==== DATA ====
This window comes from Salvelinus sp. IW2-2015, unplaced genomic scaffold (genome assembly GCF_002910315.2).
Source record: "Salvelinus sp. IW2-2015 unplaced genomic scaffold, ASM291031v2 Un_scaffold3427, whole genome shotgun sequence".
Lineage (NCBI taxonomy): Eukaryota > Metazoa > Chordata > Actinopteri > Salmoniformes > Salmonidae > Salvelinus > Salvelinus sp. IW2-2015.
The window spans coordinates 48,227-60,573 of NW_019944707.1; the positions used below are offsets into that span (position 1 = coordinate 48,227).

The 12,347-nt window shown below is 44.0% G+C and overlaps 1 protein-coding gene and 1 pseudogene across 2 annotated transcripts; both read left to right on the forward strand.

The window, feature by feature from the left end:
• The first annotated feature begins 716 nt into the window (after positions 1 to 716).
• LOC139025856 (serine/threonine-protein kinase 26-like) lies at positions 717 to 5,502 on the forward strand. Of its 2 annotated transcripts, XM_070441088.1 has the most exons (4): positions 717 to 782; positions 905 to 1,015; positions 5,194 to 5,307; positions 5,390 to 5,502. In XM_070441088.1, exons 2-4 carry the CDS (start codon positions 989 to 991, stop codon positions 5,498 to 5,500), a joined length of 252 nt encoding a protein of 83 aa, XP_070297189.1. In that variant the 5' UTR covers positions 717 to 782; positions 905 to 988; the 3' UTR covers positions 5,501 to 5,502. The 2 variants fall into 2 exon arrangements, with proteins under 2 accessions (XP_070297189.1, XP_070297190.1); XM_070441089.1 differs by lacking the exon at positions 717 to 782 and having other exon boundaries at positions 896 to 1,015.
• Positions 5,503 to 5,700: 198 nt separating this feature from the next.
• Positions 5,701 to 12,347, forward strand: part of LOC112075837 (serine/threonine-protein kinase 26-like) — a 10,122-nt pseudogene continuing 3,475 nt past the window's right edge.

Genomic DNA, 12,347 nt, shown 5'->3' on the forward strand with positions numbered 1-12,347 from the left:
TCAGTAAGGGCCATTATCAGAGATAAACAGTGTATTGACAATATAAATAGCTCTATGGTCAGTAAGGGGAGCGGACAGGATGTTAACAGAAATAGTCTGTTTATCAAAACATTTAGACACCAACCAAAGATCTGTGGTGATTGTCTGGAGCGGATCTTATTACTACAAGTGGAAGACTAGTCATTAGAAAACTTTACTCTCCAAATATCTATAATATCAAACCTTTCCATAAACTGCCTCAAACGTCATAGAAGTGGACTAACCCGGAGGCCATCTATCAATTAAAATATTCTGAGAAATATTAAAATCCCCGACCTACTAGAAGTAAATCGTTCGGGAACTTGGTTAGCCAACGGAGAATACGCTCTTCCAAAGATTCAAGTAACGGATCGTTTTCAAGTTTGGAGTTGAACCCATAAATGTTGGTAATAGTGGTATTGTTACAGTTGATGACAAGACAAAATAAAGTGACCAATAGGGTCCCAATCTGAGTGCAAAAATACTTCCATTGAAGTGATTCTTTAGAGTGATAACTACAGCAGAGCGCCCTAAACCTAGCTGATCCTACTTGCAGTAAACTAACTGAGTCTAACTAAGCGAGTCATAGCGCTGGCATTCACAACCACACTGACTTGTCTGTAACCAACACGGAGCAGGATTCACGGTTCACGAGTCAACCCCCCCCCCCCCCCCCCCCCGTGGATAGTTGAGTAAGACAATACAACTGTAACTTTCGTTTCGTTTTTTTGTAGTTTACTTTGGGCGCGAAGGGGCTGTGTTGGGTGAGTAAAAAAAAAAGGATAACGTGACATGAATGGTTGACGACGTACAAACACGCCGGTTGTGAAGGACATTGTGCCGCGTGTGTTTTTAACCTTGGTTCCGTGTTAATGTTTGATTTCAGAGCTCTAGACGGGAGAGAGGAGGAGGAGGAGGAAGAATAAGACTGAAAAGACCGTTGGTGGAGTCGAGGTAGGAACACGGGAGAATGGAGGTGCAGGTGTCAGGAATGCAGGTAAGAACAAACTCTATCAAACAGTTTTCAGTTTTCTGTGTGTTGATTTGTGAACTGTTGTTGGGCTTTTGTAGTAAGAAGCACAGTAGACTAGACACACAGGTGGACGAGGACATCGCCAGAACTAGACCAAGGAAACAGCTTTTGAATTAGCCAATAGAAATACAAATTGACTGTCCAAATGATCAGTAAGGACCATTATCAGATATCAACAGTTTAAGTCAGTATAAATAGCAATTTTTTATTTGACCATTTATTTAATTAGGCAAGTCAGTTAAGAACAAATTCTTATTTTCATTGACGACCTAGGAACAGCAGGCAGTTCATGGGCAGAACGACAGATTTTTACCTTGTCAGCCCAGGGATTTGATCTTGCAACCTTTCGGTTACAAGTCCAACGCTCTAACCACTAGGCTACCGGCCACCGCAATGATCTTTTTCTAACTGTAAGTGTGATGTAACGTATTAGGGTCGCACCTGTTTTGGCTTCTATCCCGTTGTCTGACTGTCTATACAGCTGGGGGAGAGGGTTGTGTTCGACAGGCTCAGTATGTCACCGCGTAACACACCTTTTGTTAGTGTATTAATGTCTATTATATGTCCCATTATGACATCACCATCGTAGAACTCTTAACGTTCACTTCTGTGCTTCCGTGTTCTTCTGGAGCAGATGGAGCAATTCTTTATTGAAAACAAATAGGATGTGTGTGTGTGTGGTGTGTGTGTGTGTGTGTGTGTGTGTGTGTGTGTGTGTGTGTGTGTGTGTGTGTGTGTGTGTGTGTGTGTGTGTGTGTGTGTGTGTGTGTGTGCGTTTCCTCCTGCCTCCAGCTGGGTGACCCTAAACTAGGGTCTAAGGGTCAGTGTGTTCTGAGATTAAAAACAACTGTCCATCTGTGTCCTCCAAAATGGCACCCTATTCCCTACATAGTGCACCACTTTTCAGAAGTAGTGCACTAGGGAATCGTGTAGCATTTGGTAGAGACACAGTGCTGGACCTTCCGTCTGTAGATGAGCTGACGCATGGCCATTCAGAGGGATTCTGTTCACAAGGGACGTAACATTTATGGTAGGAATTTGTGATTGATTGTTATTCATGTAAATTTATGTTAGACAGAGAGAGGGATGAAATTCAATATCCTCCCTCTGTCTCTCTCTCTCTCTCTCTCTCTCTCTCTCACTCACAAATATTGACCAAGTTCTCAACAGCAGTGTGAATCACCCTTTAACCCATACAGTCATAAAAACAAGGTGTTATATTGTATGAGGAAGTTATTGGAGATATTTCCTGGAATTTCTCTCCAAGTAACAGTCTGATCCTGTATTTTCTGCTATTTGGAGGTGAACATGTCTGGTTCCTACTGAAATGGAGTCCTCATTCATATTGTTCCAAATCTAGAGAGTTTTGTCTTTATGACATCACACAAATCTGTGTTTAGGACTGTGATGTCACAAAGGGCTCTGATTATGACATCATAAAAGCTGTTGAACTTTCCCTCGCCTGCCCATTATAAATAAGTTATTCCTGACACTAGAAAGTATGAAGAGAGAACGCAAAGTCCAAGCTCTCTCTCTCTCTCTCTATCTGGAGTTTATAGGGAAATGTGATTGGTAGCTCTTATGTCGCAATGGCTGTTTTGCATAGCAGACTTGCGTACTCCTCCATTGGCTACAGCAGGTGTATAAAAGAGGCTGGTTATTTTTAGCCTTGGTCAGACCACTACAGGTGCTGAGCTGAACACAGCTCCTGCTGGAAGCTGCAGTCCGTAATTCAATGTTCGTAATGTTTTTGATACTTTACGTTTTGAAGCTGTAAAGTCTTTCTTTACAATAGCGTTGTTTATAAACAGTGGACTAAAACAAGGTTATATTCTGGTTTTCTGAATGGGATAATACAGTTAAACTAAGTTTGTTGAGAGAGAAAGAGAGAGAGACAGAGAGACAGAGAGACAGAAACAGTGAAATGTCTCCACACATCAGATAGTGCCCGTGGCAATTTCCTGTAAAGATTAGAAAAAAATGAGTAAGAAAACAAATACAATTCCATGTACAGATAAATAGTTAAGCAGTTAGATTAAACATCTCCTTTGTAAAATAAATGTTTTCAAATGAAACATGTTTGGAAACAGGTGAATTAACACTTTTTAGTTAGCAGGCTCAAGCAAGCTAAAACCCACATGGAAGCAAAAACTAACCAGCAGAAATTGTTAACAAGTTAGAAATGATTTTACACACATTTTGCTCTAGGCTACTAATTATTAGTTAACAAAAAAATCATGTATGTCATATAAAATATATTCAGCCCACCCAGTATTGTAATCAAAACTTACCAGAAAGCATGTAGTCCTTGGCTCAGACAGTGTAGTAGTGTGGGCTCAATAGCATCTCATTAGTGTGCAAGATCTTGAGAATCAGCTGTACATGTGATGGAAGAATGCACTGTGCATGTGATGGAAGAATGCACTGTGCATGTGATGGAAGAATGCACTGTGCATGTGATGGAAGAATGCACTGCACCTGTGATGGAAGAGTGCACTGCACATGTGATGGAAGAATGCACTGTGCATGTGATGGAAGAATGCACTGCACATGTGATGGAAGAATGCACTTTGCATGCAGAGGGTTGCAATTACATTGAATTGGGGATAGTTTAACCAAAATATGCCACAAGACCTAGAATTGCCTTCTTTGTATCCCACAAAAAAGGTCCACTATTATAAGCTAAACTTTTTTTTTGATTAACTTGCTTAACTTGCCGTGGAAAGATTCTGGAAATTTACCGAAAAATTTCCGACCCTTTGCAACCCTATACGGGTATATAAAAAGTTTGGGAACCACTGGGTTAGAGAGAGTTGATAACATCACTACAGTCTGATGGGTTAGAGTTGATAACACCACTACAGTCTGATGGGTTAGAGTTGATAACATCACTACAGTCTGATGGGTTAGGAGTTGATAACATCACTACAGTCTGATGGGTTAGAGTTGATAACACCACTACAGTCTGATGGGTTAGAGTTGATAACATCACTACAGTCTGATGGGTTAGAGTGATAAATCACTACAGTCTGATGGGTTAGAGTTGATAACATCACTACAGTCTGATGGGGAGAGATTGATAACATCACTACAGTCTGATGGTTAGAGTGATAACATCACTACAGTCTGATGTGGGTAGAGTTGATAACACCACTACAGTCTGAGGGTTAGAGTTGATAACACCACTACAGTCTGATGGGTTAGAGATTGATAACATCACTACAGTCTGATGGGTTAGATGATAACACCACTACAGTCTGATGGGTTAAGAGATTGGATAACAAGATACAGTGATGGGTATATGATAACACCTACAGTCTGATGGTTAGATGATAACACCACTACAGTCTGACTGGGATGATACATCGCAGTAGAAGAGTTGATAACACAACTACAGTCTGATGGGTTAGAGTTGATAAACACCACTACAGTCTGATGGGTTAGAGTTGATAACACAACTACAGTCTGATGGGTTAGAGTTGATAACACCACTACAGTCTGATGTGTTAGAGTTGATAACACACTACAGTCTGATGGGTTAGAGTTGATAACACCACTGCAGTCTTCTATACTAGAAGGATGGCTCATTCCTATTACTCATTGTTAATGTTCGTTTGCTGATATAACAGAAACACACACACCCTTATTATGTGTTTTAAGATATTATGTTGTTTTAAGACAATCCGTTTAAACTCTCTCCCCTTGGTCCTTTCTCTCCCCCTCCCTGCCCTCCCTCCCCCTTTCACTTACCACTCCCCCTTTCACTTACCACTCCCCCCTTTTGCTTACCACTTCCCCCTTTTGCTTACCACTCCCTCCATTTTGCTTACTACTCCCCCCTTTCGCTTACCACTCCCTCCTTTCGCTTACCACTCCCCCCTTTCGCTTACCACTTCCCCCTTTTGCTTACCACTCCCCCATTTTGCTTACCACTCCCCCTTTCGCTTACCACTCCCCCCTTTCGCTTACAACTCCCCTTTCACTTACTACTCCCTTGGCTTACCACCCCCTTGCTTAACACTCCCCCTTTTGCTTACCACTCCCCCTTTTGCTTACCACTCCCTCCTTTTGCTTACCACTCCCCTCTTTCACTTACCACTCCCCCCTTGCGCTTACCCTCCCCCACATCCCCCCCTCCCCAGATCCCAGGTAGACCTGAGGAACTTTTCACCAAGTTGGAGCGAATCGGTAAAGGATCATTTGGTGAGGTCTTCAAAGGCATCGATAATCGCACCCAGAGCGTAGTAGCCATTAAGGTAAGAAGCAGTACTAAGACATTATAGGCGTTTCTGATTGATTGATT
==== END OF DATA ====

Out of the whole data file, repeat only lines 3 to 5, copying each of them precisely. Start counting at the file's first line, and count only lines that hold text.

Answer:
Lineage (NCBI taxonomy): Eukaryota > Metazoa > Chordata > Actinopteri > Salmoniformes > Salmonidae > Salvelinus > Salvelinus sp. IW2-2015.
The window spans coordinates 48,227-60,573 of NW_019944707.1; the positions used below are offsets into that span (position 1 = coordinate 48,227).

The 12,347-nt window shown below is 44.0% G+C and overlaps 1 protein-coding gene and 1 pseudogene across 2 annotated transcripts; both read left to right on the forward strand.